Being a Grown Up – Is it all that it’s hyped up to be?

After jumping from University to a full-time job in a very short period of time (1 week), there’s some things I realised about being a grown-up that I thought I would share with you.

You can find several definitions of grown up on urban dictionary – some more amusing than others. Personally, I feel like if you have to fork out money for some serious bills (I mean pay or you’ll be on the streets homeless type of bills) and you’re primarily your own source of income, then you’re basically a grown up. If your dad’s taking care of your phone bill, or someone else is funding your life, then you’re most likely a child or a full-time, stay at home mom.

From the above definition, we can agree that being a grown up requires you to have a job. When you enter into the working world, there are a few things you quickly realise.

  • Not being broke feels good. From struggles of budgeting £5 for a night out, to actually affording a cocktail at a nice bar. Or maybe it’s those boots you wanted that you can now buy without waiting the sale, or even that holiday that you’ve been thirsting over for the longest time.  Point is, it’s nice not to think about every penny you spend or have to beg your parents/guardian for.
  • But then comes the tax man and those bills that you need to pay off. If you don’t watch your cash flow, you’re very likely to be back at point A – broke and waiting for next months pay check. That’s how the system gets you.
  • Also, why do my days feel shorter? Because basically, I’ve gone from thiiiiiiiiiiiiiis much time to myself to th’s much – because work now takes up 80% of my day, 5 days a week (7 days for the unlucky ones).
  • You’re also almost always exhausted. You don’t want to socialise. You don’t want to work out. You don’t want to do anything productive. You just want to watch Power, or whatever brain-cell killing, shallow Netflix show you like to binge watch. Oh, and eat the Pizza that you can now afford while you’re at it (The Sainsbury’s £3.50, don’t get it twisted). Life is good.
  • You are also very likely to frequently ponder on how much you miss your free time. When you’re neck deep in emails you need to reply to and your long to-do list keeps getting longer and you have to go to a meeting in a few minutes, but your phone won’t stop ringing, because your colleagues are off sick and you are covering the office phones and this is all eating into your lunch time, which you really need because you can’t eat at your desk, because mice.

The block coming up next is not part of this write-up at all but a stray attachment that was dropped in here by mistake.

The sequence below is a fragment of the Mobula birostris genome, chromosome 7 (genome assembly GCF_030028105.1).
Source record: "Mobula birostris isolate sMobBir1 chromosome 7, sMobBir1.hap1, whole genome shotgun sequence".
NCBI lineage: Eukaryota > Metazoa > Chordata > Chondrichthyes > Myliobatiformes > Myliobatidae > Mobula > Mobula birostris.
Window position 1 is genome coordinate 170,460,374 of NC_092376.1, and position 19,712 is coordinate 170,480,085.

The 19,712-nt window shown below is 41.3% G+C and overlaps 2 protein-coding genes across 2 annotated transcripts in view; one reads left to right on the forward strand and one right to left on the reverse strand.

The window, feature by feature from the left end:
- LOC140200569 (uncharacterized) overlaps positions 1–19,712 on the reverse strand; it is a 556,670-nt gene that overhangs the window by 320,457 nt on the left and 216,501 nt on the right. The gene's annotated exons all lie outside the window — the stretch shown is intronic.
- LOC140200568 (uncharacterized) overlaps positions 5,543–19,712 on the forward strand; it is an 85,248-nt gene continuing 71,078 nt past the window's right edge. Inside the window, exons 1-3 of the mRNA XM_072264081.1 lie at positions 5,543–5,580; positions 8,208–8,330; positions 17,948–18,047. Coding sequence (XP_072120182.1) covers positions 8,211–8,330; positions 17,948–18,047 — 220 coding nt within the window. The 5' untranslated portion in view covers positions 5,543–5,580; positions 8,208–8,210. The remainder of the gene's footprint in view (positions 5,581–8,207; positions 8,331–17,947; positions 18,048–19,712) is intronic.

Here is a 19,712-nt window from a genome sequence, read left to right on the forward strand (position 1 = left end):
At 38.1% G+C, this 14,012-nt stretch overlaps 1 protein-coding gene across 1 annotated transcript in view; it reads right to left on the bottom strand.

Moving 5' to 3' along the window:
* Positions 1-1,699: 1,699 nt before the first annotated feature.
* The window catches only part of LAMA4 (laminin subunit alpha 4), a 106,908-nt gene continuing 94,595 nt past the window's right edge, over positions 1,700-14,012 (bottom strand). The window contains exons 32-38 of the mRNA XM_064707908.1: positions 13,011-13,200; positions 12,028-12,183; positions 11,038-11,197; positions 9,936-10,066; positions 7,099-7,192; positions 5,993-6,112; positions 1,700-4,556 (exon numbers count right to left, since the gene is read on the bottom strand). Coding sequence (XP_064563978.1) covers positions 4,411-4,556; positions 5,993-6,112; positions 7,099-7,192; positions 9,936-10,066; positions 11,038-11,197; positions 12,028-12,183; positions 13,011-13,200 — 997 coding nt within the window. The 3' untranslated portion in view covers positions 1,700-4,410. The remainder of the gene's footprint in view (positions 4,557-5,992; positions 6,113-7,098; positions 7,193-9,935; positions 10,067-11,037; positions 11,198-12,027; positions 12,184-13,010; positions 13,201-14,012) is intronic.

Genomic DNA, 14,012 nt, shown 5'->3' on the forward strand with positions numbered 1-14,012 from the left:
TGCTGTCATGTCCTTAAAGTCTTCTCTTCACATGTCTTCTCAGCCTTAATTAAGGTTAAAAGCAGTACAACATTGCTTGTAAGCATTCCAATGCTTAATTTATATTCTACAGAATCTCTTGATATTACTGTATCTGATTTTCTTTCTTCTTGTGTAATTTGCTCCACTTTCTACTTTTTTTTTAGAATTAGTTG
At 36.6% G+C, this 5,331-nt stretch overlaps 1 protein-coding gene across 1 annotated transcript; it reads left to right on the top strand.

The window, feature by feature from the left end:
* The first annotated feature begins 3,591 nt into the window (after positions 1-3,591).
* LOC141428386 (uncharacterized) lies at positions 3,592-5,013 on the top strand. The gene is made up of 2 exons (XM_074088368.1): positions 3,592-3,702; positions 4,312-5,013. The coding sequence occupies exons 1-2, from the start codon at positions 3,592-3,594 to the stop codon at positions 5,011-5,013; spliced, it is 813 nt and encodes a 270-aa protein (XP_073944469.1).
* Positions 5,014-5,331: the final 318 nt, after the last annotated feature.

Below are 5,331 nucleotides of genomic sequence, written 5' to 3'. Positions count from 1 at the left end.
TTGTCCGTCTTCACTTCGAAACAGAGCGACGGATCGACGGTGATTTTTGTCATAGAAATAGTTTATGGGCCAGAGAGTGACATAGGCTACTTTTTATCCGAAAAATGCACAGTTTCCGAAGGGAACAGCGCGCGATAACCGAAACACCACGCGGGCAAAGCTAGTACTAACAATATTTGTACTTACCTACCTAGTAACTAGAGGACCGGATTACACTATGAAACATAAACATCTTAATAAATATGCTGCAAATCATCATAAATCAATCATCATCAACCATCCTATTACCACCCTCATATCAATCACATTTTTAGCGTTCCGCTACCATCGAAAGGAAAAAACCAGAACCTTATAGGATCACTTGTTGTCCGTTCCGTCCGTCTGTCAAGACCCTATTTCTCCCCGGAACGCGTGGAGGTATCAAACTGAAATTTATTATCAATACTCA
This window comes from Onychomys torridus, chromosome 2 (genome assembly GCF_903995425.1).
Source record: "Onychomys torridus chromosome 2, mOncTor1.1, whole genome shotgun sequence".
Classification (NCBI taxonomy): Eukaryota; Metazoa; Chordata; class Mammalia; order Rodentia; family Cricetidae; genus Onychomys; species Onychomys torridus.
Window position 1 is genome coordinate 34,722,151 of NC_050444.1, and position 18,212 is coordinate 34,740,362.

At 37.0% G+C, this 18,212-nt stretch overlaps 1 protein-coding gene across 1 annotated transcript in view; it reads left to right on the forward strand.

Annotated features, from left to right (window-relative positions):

• Sleep also becomes a priority. Because if you get an hour less sleep than you usually do, your going be grumpy and feel tired halfway through the day. And pull a face at your hubby in the morning even though he has done nothing wrong, JUST FINISH ALL OF YOUR SPECIAL COFFEE!
  • In the UK at least, work socials always seem to involve alcohol. I think it’s the norm. No one ever says “let’s all grab a coffee and a croissant after work!”, it’s more like “Who’s down for the pub!?”. Well then, unless you’re a recovering alcoholic or your religion forbids it, maybe it’s time you learnt to enjoy drinking. If not, there’s still plenty of soft drinks you can get. Oh how I love pointless calories.
  • The work commute. As a kid, I almost looked forward to it. It was a good time to catch up with your mates if you took the bus, or some nice chill time if you were lucky enough to be dropped off by the driver or your mom. Now, you’re crammed in the DLR, with a way-too-close-for-comfort bad breathed guy smelling out the train, and everyone trying to avoid eye contact like their lives depend on it. A great start to your day!
  • On the bright side, if you have the luxury of your own home, you’re free to eat Oreo ice-cream and pot noodles for dinner, walk around the house with minimal clothing, all whilst thoroughly enjoying your privacy and freedom to watch whatever you want on free view. That is, until your your husband snatches the telly remote to watch Star Trek, and no matter how much you pull a face Star Trek always wins. Enjoy it before the kids come.
  • Younger you on the weekend – I hate being home all the time, I just wanna have fun, enjoy the outdoors and turn up. Currently – If I have to leave the house one more freakin’ time this weekend, i’m gonna be pissed.

It’s these thoughts that have led me to the conclusion that being a grown up has its perks, but missing your childhood, high school and/or uni days is a real thing.

It’s important to remember that even though working and earning a living ultimately gives you financial freedom, it is not what is most important in life. I like being a grown up, but I don’t think it’s all that it’s hyped up to be. Make use of the free time you have to both relax, do the things you love and spend time with your family and friends.

Sandy xox

 

 

 

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